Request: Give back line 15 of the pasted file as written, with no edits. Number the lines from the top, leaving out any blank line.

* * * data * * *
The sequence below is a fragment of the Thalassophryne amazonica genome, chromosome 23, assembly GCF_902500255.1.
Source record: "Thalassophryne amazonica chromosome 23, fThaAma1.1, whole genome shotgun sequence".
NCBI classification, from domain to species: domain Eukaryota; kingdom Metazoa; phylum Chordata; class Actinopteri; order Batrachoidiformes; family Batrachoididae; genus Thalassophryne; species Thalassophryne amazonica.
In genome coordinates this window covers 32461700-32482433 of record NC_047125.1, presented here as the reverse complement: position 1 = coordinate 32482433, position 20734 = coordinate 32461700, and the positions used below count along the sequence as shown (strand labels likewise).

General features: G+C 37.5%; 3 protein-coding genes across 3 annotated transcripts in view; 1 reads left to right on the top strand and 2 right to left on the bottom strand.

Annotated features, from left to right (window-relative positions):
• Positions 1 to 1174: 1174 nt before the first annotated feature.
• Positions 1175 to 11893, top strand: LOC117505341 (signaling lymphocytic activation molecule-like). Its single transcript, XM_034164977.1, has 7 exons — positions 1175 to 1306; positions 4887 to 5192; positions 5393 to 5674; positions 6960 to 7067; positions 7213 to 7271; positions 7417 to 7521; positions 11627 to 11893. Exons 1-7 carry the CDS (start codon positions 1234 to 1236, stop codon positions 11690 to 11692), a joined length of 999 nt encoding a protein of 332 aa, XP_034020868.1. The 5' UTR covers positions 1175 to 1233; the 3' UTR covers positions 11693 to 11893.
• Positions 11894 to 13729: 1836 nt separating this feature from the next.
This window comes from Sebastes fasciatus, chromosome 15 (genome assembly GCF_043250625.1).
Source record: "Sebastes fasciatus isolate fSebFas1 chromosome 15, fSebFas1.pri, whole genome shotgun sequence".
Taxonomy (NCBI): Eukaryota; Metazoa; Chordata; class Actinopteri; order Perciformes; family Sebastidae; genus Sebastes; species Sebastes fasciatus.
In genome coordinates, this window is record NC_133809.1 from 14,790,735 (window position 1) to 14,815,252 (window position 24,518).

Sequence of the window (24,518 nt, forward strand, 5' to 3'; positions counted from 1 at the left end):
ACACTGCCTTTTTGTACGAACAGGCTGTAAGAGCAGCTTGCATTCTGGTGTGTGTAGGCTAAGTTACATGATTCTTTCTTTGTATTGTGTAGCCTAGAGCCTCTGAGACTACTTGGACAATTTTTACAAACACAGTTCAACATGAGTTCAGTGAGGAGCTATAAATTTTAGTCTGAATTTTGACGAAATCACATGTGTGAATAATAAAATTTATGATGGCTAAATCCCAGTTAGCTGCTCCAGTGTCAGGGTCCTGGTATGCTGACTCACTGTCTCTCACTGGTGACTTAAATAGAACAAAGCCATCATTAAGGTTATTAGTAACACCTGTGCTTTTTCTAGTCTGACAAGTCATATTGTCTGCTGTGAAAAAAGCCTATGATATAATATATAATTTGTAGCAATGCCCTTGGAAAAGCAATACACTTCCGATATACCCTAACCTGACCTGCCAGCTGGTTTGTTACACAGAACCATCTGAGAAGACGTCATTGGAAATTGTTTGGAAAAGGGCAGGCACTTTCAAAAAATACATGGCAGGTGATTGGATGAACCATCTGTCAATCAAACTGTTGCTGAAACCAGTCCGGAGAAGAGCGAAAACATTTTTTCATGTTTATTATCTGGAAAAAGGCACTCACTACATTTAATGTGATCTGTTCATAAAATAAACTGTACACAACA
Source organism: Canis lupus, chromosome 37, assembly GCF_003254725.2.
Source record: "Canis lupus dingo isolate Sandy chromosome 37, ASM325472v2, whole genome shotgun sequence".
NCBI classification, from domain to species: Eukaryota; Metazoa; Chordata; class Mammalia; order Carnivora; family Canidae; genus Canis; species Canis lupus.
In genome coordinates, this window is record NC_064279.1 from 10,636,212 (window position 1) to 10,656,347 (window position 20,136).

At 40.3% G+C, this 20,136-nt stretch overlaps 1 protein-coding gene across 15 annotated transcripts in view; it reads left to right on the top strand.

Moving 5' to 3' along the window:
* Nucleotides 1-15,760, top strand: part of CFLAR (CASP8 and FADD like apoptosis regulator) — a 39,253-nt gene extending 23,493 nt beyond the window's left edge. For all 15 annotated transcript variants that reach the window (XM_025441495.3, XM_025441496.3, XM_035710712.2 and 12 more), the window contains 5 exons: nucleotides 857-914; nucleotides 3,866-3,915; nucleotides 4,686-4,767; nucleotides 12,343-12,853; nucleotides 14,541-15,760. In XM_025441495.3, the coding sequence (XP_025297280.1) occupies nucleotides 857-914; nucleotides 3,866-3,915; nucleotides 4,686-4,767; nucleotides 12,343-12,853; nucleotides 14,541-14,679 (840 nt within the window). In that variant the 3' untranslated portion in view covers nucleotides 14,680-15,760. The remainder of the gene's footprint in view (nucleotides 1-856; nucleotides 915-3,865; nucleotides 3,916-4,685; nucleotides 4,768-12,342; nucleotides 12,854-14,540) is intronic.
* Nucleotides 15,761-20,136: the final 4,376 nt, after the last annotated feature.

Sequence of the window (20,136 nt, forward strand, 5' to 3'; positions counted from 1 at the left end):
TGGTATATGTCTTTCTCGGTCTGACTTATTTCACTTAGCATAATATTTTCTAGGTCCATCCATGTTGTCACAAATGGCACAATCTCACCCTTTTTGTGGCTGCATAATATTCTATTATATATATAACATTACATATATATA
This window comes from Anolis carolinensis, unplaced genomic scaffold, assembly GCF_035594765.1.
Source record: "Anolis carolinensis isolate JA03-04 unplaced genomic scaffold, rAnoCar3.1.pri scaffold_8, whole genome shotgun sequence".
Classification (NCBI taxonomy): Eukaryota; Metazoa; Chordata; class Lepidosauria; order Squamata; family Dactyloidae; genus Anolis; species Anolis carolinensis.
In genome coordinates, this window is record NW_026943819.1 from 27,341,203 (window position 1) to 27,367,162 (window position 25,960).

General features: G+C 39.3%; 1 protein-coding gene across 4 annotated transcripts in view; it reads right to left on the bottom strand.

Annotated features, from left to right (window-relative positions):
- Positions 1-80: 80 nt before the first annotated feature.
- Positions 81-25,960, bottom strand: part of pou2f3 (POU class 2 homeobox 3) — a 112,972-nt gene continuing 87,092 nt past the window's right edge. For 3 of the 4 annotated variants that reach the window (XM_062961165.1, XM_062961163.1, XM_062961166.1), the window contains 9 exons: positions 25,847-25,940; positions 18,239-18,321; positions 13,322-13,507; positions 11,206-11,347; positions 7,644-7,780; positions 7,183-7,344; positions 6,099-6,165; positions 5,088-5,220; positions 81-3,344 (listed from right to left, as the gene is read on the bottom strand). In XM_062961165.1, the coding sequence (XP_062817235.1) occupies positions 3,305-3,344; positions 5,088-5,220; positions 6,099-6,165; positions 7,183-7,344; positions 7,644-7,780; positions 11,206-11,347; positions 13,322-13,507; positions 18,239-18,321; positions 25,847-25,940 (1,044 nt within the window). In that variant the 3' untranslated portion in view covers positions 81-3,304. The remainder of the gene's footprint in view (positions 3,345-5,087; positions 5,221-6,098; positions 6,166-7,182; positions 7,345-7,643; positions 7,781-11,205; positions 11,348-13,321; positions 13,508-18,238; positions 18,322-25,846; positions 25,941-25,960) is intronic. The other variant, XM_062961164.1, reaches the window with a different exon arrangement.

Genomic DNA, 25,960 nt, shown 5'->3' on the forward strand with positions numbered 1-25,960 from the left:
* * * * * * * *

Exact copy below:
ACACTGCCTTTTTGTACGAACAGGCTGTAAGAGCAGCTTGCATTCTGGTGTGTGTAGGCTAAGTTACATGATTCTTTCTTTGTATTGTGTAGCCTAGAGCCTCTGAGACTACTTGGACAATTTTTACAAACACAGTTCAACATGAGTTCAGTGAGGAGCTATAAATTTTAGTCTGAATTTTGACGAAATCACATGTGTGAATAATAAAATTTATGATGGCTAAATCCCAGTTAGCTGCTCCAGTGTCAGGGTCCTGGTATGCTGACTCACTGTCTCTCACTGGTGACTTAAATAGAACAAAGCCATCATTAAGGTTATTAGTAACACCTGTGCTTTTTCTAGTCTGACAAGTCATATTGTCTGCTGTGAAAAAAGCCTATGATATAATATATAATTTGTAGCAATGCCCTTGGAAAAGCAATACACTTCCGATATACCCTAACCTGACCTGCCAGCTGGTTTGTTACACAGAACCATCTGAGAAGACGTCATTGGAAATTGTTTGGAAAAGGGCAGGCACTTTCAAAAAATACATGGCAGGTGATTGGATGAACCATCTGTCAATCAAACTGTTGCTGAAACCAGTCCGGAGAAGAGCGAAAACATTTTTTCATGTTTATTATCTGGAAAAAGGCACTCACTACATTTAATGTGATCTGTTCATAAAATAAACTGTACACAACA